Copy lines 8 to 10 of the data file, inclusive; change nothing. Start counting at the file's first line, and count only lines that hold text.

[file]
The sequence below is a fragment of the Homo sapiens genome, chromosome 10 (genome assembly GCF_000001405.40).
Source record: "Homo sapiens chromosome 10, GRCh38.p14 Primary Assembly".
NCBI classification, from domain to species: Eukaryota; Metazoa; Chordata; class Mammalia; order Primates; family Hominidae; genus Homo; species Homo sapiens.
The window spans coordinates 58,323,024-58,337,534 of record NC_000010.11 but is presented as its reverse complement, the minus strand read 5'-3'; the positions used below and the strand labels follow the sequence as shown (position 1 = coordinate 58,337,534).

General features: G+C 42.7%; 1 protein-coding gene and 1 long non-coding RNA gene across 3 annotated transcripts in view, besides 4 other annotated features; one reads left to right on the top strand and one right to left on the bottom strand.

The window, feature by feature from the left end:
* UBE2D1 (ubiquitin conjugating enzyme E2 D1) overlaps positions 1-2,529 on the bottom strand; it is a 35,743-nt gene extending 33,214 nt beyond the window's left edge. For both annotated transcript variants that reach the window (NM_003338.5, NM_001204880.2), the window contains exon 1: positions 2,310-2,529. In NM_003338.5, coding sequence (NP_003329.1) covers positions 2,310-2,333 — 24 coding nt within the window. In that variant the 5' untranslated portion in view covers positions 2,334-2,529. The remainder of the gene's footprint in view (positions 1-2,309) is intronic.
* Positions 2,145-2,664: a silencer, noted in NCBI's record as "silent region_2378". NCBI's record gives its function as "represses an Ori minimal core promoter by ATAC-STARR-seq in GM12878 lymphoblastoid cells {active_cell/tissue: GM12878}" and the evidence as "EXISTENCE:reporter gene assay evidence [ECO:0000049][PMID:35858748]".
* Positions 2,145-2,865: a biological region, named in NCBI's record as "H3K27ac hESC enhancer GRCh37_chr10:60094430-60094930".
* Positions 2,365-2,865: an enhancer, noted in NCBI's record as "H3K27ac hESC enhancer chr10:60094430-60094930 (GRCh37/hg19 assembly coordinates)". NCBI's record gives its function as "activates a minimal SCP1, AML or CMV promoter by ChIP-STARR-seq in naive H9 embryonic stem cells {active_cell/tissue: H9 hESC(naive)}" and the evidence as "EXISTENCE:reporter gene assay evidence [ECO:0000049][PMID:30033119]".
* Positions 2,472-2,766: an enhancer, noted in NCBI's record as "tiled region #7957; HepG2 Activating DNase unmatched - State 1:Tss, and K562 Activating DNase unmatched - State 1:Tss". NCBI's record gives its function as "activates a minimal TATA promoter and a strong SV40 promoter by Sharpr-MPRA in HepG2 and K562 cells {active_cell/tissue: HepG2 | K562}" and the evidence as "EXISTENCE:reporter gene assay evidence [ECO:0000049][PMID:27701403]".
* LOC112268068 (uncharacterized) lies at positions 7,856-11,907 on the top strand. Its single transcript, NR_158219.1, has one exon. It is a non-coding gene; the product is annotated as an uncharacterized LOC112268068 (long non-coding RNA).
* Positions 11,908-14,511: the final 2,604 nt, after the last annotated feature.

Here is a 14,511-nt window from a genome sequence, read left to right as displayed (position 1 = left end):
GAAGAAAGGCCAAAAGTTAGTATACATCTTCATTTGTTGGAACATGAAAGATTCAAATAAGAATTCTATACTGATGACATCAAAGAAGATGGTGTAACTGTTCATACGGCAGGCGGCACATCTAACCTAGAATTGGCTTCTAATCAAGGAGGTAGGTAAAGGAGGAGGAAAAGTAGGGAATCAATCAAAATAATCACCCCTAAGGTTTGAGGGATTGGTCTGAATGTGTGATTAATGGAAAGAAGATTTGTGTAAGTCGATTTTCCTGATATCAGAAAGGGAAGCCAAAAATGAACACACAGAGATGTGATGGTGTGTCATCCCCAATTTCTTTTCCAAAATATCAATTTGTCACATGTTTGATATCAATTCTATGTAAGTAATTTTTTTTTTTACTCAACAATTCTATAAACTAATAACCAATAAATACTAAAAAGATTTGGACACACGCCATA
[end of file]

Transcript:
* Positions 2,145-2,664: a silencer, noted in NCBI's record as "silent region_2378". NCBI's record gives its function as "represses an Ori minimal core promoter by ATAC-STARR-seq in GM12878 lymphoblastoid cells {active_cell/tissue: GM12878}" and the evidence as "EXISTENCE:reporter gene assay evidence [ECO:0000049][PMID:35858748]".
* Positions 2,145-2,865: a biological region, named in NCBI's record as "H3K27ac hESC enhancer GRCh37_chr10:60094430-60094930".
* Positions 2,365-2,865: an enhancer, noted in NCBI's record as "H3K27ac hESC enhancer chr10:60094430-60094930 (GRCh37/hg19 assembly coordinates)". NCBI's record gives its function as "activates a minimal SCP1, AML or CMV promoter by ChIP-STARR-seq in naive H9 embryonic stem cells {active_cell/tissue: H9 hESC(naive)}" and the evidence as "EXISTENCE:reporter gene assay evidence [ECO:0000049][PMID:30033119]".